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Bosses looking to uncover the secret of how to be an effective leader had better start eating some humble pie.
According to a poll of 55 executives ranging from mid-level leaders to chief executive officers, bosses who exercised humility in leadership were seen as being more effective since they appeared to be more human and were not seen as holding all the answers. This research, conducted by Bradley Owens of the University of Buffalo and David Hekman of the University of Wisconsin-Milwaukee, confirms the findings of a report awaiting publication in the journal Organizations Science showing that employees with humble bosses demonstrated lower turnover and experienced increased engagement at work.
Additionally the research found that female and non-white leaders had a harder time proving their aptitude in leadership to their employees, since these bosses were expected to be humble. Consequently, humility by these bosses had less impact on employees.
"Leaders of all ranks view admitting mistakes, spotlighting follower strengths and modeling teachability as being at the core of humble leadership," Owens said. "And they view these three behaviors as being powerful predictors of their own as well as the organization's growth."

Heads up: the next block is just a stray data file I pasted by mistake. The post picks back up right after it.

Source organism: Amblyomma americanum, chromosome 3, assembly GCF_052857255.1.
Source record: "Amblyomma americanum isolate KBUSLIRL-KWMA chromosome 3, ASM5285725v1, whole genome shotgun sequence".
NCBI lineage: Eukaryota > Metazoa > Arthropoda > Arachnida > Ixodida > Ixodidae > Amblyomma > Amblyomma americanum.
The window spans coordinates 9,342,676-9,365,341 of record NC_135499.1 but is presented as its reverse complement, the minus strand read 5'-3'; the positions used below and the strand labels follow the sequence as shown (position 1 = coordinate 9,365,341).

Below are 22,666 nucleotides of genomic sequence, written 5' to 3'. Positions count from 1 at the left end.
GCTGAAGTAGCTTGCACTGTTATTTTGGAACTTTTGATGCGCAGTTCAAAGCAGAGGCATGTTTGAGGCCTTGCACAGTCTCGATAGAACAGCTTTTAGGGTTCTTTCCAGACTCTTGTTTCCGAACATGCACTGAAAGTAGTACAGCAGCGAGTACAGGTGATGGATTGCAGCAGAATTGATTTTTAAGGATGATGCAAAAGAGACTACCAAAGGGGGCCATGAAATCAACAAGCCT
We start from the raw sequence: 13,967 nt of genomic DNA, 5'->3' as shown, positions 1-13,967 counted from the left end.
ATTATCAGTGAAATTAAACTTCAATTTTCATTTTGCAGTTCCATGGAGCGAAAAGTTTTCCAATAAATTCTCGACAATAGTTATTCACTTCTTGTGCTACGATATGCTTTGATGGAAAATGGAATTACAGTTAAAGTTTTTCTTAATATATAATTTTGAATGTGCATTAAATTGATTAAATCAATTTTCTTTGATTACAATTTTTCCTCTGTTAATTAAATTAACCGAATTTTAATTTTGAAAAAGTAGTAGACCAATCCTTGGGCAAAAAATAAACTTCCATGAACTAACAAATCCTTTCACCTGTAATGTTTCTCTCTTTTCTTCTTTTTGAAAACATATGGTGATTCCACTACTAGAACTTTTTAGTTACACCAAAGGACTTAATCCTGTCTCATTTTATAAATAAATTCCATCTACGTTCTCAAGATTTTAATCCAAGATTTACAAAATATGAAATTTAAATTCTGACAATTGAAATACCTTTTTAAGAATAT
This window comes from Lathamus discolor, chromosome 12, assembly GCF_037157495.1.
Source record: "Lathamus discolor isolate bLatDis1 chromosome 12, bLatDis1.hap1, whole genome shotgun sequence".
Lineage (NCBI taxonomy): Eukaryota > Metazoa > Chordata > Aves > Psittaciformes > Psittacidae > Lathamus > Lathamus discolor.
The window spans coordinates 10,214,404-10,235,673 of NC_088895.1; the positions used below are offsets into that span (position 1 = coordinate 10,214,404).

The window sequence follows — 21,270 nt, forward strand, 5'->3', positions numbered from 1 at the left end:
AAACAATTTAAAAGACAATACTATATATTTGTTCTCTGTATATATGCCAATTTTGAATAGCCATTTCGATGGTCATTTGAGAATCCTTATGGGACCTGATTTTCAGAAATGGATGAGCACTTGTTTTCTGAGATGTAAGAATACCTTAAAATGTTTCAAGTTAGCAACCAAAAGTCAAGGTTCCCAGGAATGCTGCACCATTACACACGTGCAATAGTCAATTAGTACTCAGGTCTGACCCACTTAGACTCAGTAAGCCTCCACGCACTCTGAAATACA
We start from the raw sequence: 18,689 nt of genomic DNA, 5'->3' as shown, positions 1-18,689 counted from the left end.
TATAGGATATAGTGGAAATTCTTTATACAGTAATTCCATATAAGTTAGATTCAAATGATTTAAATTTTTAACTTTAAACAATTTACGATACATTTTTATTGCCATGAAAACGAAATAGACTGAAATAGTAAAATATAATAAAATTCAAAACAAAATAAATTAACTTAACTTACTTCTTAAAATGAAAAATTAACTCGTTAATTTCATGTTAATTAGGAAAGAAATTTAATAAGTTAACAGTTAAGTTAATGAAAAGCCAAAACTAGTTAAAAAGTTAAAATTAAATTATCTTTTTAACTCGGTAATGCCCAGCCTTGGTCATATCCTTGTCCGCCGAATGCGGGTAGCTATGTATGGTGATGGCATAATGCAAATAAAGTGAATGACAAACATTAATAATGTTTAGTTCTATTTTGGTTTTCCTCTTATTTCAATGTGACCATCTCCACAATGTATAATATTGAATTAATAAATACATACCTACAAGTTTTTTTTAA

According to the researchers, the fact that leaders, like all employees, are constantly going through a learning process, means that if bosses are seen as taking part in that learning process alongside their employees, they are better-accepted.
"Growing and learning often involves failure and can be embarrassing," Owens said. "But leaders who can overcome their fears and broadcast their feelings as they work through the messy internal-growth process will be viewed more favorably by their followers. They also will legitimize their followers' own growth journeys and will have higher-performing organizations."
According to Owens and Hekman, bosses who show a genuine humility will be able to maximize their employees' talent and grow along with them. This research is set to be published in an upcoming issue of the Academy of Management Journal.